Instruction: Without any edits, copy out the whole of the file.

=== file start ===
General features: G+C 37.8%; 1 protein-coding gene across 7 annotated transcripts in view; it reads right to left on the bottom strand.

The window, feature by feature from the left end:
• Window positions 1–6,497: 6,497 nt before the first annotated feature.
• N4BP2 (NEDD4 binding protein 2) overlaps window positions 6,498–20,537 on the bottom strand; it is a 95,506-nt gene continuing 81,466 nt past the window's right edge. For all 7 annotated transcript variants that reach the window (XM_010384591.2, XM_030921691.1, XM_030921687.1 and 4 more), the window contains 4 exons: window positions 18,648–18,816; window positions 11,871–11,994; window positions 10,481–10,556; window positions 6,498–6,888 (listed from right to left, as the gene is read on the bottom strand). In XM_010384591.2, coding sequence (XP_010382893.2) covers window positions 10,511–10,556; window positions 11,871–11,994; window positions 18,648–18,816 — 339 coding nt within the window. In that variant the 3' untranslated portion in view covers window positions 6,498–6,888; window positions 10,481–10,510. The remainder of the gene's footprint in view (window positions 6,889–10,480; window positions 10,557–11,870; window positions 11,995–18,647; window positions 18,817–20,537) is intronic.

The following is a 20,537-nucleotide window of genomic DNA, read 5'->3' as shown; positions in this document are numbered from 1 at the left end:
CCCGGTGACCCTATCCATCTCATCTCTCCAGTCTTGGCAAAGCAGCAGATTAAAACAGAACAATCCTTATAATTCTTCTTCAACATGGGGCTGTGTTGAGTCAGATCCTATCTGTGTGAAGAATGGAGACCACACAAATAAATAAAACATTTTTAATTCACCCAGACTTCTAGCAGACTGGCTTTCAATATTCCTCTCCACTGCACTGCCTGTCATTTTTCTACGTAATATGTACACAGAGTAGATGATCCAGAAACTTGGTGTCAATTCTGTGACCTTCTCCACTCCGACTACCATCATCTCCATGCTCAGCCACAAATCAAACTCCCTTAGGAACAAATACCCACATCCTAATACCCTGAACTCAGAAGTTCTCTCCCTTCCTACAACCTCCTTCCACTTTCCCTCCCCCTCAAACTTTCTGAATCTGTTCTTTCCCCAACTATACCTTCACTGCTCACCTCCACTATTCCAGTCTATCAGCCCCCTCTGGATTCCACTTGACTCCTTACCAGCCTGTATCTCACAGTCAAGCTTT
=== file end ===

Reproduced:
General features: G+C 37.8%; 1 protein-coding gene across 7 annotated transcripts in view; it reads right to left on the bottom strand.

The window, feature by feature from the left end:
• Window positions 1–6,497: 6,497 nt before the first annotated feature.
• N4BP2 (NEDD4 binding protein 2) overlaps window positions 6,498–20,537 on the bottom strand; it is a 95,506-nt gene continuing 81,466 nt past the window's right edge. For all 7 annotated transcript variants that reach the window (XM_010384591.2, XM_030921691.1, XM_030921687.1 and 4 more), the window contains 4 exons: window positions 18,648–18,816; window positions 11,871–11,994; window positions 10,481–10,556; window positions 6,498–6,888 (listed from right to left, as the gene is read on the bottom strand). In XM_010384591.2, coding sequence (XP_010382893.2) covers window positions 10,511–10,556; window positions 11,871–11,994; window positions 18,648–18,816 — 339 coding nt within the window. In that variant the 3' untranslated portion in view covers window positions 6,498–6,888; window positions 10,481–10,510. The remainder of the gene's footprint in view (window positions 6,889–10,480; window positions 10,557–11,870; window positions 11,995–18,647; window positions 18,817–20,537) is intronic.

The following is a 20,537-nucleotide window of genomic DNA, read 5'->3' as shown; positions in this document are numbered from 1 at the left end:
CCCGGTGACCCTATCCATCTCATCTCTCCAGTCTTGGCAAAGCAGCAGATTAAAACAGAACAATCCTTATAATTCTTCTTCAACATGGGGCTGTGTTGAGTCAGATCCTATCTGTGTGAAGAATGGAGACCACACAAATAAATAAAACATTTTTAATTCACCCAGACTTCTAGCAGACTGGCTTTCAATATTCCTCTCCACTGCACTGCCTGTCATTTTTCTACGTAATATGTACACAGAGTAGATGATCCAGAAACTTGGTGTCAATTCTGTGACCTTCTCCACTCCGACTACCATCATCTCCATGCTCAGCCACAAATCAAACTCCCTTAGGAACAAATACCCACATCCTAATACCCTGAACTCAGAAGTTCTCTCCCTTCCTACAACCTCCTTCCACTTTCCCTCCCCCTCAAACTTTCTGAATCTGTTCTTTCCCCAACTATACCTTCACTGCTCACCTCCACTATTCCAGTCTATCAGCCCCCTCTGGATTCCACTTGACTCCTTACCAGCCTGTATCTCACAGTCAAGCTTT